Before beginning their two-day summit on Thursday and Friday (29-30 June), EU heads of state and government will meet for lunch with Nato chief Jens Stoltenberg, in light of Ukraine’s desire to join the alliance and further cooperation between the bloc and Nato.
Ukraine president Volodymyr Zelensky is expected to join EU leaders via video conference. In their conclusions, EU leaders are expected to reassert their commitment to providing financial and military support to Ukraine.
The internal military crisis seen in Russia the last weekend will be “the elephant in the room” when EU leaders discuss the ongoing war in Ukraine and how to use Russian assets for its reconstruction, an EU official said.
How to use frozen Russian assets is a sensitive and controversial topic full of technicalities, which have raised legal concerns and also worries from the European Central Bank over knock-on effects on international investors.
One of the options currently being discussed is taxing windfall profits from so-called immobilised assets of Russia’s Central Bank. The EU’s goal is to make Russia foot the bill for Ukraine’s losses with the Russian Central Bank assets it keeps in the EU.
Some of those assets, cash and bonds, generate some profits, which would come under these windfall taxes, but the issue raises legal and financial concerns. “We are treading on uncharted territory,” an EU diplomat said on the issue, where the leaders are only expected to give political direction.
On Tuesday, the EU Commission president Ursula von der Leyen announced that the EU would provide Ukraine with €50bn in financial support from the EU budget for the period 2024-27.
But leaders will not discuss the topic due to technicalities which first need to be discussed by EU diplomats and EU ministers, an official said.
Earlier this week, Hungary’s Viktor Orbán said the commission’s proposal for the EU budget is “frivolous” and “unfit for debate”.
“It’s not acceptable that Brussels wants to give €50bn additional aid to Ukraine, while we do not know anything about the use of EU funds sent since the beginning of the war,” he said.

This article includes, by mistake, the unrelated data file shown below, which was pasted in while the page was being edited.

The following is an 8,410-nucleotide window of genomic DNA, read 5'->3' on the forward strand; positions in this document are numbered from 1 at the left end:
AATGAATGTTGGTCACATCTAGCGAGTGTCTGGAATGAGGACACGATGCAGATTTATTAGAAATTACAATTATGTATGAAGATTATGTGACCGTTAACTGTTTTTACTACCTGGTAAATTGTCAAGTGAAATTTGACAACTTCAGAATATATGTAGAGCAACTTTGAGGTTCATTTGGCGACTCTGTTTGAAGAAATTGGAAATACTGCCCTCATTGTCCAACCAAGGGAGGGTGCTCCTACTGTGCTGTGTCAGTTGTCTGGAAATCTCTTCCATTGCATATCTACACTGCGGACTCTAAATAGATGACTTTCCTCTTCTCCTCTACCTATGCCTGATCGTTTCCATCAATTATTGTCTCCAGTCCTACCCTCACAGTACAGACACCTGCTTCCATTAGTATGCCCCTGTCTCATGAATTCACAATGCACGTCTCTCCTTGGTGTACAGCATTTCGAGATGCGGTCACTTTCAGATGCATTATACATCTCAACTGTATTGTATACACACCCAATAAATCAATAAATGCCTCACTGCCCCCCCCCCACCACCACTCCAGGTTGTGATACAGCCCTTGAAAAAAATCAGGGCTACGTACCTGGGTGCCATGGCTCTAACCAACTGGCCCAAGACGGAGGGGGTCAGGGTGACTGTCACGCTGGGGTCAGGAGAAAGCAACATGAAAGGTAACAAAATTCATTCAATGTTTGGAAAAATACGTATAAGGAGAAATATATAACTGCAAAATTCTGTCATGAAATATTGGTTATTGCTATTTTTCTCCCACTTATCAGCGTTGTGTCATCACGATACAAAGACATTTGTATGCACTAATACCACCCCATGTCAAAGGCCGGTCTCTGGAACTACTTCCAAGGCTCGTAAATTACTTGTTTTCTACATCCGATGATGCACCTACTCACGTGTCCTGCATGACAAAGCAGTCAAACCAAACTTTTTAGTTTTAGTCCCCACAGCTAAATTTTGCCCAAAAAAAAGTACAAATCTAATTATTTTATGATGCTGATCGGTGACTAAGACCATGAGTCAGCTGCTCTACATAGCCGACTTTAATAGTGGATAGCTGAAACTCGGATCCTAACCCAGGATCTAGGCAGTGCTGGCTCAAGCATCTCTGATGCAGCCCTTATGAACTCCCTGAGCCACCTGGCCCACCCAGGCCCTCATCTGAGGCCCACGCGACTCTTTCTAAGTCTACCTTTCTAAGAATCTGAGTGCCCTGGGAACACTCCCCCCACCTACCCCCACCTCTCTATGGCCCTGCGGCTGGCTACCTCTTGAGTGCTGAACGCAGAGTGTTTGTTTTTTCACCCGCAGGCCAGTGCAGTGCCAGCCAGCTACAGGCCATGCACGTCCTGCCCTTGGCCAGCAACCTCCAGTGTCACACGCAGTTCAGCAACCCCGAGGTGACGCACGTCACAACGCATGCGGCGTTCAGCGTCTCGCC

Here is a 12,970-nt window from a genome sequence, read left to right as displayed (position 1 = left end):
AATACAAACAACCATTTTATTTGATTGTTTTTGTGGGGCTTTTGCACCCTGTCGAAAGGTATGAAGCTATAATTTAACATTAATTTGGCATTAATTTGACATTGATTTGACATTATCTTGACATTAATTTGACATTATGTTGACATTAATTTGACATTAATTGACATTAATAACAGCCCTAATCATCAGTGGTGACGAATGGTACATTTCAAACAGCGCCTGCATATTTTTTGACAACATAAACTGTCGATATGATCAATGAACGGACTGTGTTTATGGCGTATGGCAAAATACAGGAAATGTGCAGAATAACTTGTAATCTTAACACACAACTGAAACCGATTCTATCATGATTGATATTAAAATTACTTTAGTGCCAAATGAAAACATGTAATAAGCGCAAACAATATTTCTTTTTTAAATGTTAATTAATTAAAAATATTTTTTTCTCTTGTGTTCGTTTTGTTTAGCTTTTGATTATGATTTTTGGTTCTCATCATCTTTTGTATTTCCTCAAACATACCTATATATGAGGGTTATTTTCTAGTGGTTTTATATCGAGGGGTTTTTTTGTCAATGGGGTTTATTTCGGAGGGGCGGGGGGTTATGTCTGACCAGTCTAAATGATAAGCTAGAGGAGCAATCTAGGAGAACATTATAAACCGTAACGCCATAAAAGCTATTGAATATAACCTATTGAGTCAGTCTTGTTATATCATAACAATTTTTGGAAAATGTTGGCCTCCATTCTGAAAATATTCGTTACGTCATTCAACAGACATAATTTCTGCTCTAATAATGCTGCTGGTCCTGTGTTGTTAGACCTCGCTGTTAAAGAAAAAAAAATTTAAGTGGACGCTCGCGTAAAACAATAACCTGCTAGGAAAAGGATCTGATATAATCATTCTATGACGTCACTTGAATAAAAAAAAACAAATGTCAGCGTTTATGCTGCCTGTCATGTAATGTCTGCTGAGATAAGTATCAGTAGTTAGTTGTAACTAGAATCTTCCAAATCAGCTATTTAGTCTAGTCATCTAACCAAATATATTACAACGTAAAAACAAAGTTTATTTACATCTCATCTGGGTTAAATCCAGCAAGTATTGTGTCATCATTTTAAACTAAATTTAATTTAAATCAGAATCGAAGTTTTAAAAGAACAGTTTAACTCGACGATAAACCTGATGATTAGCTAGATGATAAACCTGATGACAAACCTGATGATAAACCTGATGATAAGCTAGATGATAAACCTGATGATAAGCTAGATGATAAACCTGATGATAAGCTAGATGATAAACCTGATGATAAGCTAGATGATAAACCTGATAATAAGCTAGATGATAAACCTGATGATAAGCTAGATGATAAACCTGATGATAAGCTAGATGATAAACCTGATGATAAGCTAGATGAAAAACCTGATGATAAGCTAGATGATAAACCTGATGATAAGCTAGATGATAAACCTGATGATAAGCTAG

Following the latest tragedy in the Mediterranean where over 600 people drown in Greece, EU leaders are set to discuss migration over dinner, which is expected to run into late Thursday night.
A senior EU official said the leaders will focus on how to “prevent departures” from outside the EU, “tackle root causes of migration” and “avoid having smugglers benefiting from the misery” — but aren’t expected to focus on new search and rescue solutions.
“EU leaders have comfortably been able to all but ignore the tragedy. No EU government wants to have to deal with the thorny question of migration, especially not in the run-up to the European elections next year,” Camino Mortera-Martinez from the Centre for European Reform (CER), a think tank, said.
She added that the recently agreed deal on parts of the EU’s migration and asylum rules “will not stop people from dying in the Mediterranean”, and called it a “face-saving exercise.”
Poland and Hungary have objected to the new agreement, which had been approved by a majority of EU home affairs ministers earlier this month. The deal will require countries to either take in migrants or make a payment for each such relocation they refuse.
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Poland’s prime minister Mateusz Morawiecki said earlier this week that “we [Warsaw] do not agree to any quotas, to any quotas, to any allocations of migrants.”
However, it is not clear if Morawiecki and Orbán would want to raise the issue and object at the summit too. The two leaders have been known for forcing political showdowns at the EU.
“We don’t know how far they will go, try to influence the discussion or try to block us from moving forward,” a senior EU official said on Wednesday.
The political agreement on asylum reforms among EU interior ministers paves the way to start negotiations on the pact with the European Parliament. An EU official suggested Warsaw and Budapest can challenge the decision at the EU’s top court if they were unhappy with it.
The memorandum of understanding between the EU and Tunisia which is currently in the pipeline will also be part of the discussion of EU leaders, especially regarding financial subsidies for Tunisian authorities and concerns over human rights.
China and EU competitiveness
Discussions on China and the EU’s competitiveness in the international arena will kick off talks on Friday.
In draft conclusions, seen by EUobserver, EU leaders refer to China as “simultaneously a partner, a competitor and a systemic rival,” arguing that it is key to achieving a balanced and mutually beneficial trade relationship.
They also call on Beijing to uphold the UN Charter of international law.
“The European Council calls on China to press Russia to stop its war of aggression, and immediately, completely and unconditionally withdraw its troops from Ukraine,” read the draft conclusions.
There will also be an exchange about EU industrial policy and EU countries are set to call on the commission to assess the impact of the US’s Inflation Reduction Act (IRA) on investment conditions in the EU.
This comes amid concerns about regulatory fatigue regarding EU green policies raised by business groups and several member states.